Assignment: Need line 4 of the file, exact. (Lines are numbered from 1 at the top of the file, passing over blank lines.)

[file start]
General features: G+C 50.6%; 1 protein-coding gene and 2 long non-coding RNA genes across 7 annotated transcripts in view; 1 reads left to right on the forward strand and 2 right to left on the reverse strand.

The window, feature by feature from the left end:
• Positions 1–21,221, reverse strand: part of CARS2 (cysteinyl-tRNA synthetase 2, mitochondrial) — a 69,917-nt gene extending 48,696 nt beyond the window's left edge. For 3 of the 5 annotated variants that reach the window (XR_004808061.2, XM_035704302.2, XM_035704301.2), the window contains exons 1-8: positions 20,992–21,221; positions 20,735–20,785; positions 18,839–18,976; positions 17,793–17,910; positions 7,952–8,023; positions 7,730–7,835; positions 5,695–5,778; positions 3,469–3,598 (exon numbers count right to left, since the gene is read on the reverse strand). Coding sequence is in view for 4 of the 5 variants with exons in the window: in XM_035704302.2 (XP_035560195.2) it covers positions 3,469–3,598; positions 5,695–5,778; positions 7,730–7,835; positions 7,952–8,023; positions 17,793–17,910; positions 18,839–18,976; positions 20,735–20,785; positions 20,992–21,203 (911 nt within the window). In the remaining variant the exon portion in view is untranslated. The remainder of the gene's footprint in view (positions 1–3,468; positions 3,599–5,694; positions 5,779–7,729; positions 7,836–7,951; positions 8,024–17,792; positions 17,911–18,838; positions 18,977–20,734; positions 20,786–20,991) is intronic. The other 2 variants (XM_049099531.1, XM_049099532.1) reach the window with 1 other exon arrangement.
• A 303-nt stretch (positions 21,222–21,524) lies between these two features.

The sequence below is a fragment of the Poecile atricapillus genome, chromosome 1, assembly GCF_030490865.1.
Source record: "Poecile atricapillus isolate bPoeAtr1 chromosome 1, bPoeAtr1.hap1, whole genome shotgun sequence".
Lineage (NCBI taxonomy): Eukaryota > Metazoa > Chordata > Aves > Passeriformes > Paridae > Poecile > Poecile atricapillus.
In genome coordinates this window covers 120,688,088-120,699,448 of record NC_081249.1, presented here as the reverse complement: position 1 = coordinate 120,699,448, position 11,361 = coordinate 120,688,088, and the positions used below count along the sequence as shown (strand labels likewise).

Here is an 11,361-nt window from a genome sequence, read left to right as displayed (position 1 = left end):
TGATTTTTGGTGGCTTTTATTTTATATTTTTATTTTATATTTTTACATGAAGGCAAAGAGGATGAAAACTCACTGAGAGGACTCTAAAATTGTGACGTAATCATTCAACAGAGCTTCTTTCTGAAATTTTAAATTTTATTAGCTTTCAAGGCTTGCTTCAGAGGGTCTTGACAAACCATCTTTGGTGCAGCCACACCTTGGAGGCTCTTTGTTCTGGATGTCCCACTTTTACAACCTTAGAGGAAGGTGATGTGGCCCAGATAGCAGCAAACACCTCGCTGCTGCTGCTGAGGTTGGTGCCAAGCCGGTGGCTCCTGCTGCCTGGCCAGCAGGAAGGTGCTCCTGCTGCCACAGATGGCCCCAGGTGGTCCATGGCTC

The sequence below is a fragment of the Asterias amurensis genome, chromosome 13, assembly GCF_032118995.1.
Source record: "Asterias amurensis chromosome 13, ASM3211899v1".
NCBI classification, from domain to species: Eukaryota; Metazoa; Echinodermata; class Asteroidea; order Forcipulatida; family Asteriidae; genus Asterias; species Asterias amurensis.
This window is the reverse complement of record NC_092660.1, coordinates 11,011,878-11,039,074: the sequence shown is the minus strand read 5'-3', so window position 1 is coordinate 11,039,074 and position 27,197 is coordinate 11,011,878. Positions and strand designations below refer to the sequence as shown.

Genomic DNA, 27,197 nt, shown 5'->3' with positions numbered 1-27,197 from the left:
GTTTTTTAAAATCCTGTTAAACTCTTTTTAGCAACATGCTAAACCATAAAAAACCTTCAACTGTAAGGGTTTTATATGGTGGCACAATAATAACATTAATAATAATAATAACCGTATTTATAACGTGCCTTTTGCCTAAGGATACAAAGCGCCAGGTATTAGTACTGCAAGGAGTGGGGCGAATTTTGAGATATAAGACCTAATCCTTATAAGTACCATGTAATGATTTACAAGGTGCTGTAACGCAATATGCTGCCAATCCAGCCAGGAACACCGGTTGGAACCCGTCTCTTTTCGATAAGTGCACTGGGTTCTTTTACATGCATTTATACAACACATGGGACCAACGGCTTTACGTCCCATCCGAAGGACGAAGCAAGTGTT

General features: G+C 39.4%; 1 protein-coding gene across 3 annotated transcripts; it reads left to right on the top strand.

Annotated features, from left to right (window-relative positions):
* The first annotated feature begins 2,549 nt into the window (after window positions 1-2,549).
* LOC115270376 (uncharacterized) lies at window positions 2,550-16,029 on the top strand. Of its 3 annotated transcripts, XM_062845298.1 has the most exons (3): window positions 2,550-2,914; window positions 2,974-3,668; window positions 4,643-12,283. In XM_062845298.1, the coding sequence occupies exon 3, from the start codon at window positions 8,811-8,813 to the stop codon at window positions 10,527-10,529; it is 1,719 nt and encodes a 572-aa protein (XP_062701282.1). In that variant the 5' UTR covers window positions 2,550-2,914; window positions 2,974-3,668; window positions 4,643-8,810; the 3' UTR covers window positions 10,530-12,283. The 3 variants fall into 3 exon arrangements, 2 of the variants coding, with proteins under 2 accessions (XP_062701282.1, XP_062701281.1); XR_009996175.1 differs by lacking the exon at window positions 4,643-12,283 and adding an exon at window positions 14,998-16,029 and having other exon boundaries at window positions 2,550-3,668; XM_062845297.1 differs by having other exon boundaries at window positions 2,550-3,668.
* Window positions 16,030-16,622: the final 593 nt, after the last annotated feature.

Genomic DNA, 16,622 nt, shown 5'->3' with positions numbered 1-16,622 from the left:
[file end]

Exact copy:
• A 303-nt stretch (positions 21,222–21,524) lies between these two features.